Melissa Balmain edits Light, America’s longest-running journal of light verse. Her poems and prose have appeared widely in the US and UK. She’s the author of the full-length verse collection Walking in on People (Able Muse Press), chosen by X.J. Kennedy for the Able Muse Book Award; and the shorter collection The Witch Demands a Retraction: Fairy-Tale Reboots for Adults, new from Humorist Books. She is a recovering mime.

Poem: ‘Body Surfing’

Standing hip deep in the sea
Is nice in itself, but the reason for being there
Is the wait for a big wave.

A wave rising, a sudden tower
Smooth with devouring power
But one you can launch yourself forward in tune with – and
Hurtle ecstatic, unseeing and breathless
For as long as breath can hold
Through the water and up along over and onto the sand,
Sand thick in your hair, jammed in every fold,
Scraped, battered and rolled,
Triumphant, beached, deathless.

For this the saint prays,
For this the artist stares open-eyed,
For this the poet lets wounds bleed unstanched,
For this: this hope of being launched,
Controlled and uncontrolled
By what can’t be withstood or denied.

(Or else you could duck under the wall,
Let it pass over while you count three,
Hear the boom of its crested fall,
Yourself unbroken, inactive, safe, free.)

The sea is always there
Whether or not you are in it
Standing hip deep in it
Waiting for the next big wave.

Another of my “Is it formal?” poems. How much rhyme, rhythm and consistent structure do you need in order to consider it formal? Where is the cut-off between form and free? I don’t know. But I felt the alternation – between quiet waiting sections and the breathless rush of a good wave – was an appropriate expression in itself.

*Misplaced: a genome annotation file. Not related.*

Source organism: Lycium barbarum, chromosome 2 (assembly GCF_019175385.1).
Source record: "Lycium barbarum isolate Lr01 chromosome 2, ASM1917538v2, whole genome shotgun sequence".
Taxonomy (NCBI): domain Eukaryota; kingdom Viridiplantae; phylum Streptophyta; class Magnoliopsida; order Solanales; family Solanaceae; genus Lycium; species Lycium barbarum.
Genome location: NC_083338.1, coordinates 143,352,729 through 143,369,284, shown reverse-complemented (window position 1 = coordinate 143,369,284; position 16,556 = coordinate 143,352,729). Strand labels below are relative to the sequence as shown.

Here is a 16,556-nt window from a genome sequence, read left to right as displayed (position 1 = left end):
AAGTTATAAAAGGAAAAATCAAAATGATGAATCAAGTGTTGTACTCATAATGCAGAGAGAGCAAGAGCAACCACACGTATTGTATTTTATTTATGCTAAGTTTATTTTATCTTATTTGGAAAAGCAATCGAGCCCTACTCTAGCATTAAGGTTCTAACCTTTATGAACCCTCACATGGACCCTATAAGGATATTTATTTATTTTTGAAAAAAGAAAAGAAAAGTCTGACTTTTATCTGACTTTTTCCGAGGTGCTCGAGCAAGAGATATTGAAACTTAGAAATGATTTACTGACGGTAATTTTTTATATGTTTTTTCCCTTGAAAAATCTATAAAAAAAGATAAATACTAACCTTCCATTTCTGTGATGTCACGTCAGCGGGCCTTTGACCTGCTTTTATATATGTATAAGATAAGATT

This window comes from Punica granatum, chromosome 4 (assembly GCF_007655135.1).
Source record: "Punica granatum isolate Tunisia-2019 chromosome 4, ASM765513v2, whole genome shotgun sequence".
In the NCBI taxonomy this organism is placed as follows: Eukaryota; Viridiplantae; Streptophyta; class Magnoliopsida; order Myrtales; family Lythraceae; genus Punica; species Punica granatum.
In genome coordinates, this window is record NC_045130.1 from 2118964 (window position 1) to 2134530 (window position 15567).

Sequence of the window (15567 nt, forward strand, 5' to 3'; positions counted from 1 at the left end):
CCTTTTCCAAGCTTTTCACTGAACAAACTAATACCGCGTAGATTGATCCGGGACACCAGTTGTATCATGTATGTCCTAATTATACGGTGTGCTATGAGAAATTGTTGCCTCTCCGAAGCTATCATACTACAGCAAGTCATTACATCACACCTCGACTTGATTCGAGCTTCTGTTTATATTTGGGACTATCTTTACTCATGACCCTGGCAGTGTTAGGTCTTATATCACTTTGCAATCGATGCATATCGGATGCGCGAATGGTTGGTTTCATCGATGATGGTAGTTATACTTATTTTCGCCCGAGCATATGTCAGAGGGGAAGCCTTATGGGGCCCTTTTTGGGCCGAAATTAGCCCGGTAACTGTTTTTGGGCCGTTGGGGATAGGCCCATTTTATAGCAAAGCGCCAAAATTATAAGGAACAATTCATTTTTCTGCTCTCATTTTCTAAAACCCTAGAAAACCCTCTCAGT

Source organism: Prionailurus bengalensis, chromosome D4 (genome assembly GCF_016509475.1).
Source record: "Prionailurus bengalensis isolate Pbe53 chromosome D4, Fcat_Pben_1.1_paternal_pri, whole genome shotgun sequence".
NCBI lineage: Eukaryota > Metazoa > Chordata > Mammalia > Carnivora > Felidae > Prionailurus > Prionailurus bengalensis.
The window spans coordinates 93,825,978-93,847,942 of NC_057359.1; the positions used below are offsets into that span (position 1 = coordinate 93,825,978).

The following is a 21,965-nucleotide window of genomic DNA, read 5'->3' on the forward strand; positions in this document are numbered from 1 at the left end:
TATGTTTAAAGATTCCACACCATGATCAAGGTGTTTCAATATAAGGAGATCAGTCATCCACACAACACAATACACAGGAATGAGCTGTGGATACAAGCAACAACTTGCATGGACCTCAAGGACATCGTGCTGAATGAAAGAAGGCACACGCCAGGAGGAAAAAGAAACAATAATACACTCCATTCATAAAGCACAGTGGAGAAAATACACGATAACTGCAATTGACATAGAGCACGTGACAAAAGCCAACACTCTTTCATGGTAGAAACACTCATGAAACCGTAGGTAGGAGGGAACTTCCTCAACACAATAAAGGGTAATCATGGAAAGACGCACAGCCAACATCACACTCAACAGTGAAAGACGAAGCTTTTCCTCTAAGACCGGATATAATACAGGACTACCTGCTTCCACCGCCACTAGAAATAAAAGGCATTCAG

The poem was originally published in Snakeskin. Thanks, George Simmers!

“Superman body position while body surfing” by benaston is licensed under CC BY 2.0

Poem: ‘Warfare’

The mother’s nightmare
The child’s terror
The rapist’s freedom
The girl’s death.
The killer’s ecstasy
The band’s brotherhood
The youth’s excitement
The dying breath.

The glory of the lucky
The scream of the unlucky
The lost limbs, blindness, madness
The lifelong PTSD, homeless in the streets.
The poet’s puzzle
The politician’s porn
The aphrodisiac
The power-soaked sheets.

The demagogue’s cause
The demagogue’s solution
The warmonger’s profits
The fearmonger’s skill.
The blacksmith’s trade
The scientist’s incentive
The human fascination
The tribe’s need to kill.

The acceptance by the boys
The eagerness of teens
The avoidance by the men
The manipulation by the old.
The girl’s adoration
The woman’s greed
The widow’s grief
The body cold.

The king’s invocation
The priest’s sanctification
The scared population
The desolation.

The peasant’s loss
The trader’s loss
The teacher’s loss
The city’s loss.

The mortician’s gain
The tombstone maker’s gain
The coffin maker’s gain
The graveyard’s gain.

The medal maker’s gain.

And over it all God sits in His rocking chair
On His front porch in the sky
Saying, A crop, a very fine crop, an excellent crop this year.

Sits in His deck chair to look at the warfare waves
In the shade of a cloud in the sky
Watching the sandcastles washing away.

Sits in the night coming down on the battlefield
Watching crows, ravens, hyenas, stray dogs
Men and women pulling gold teeth from the dead.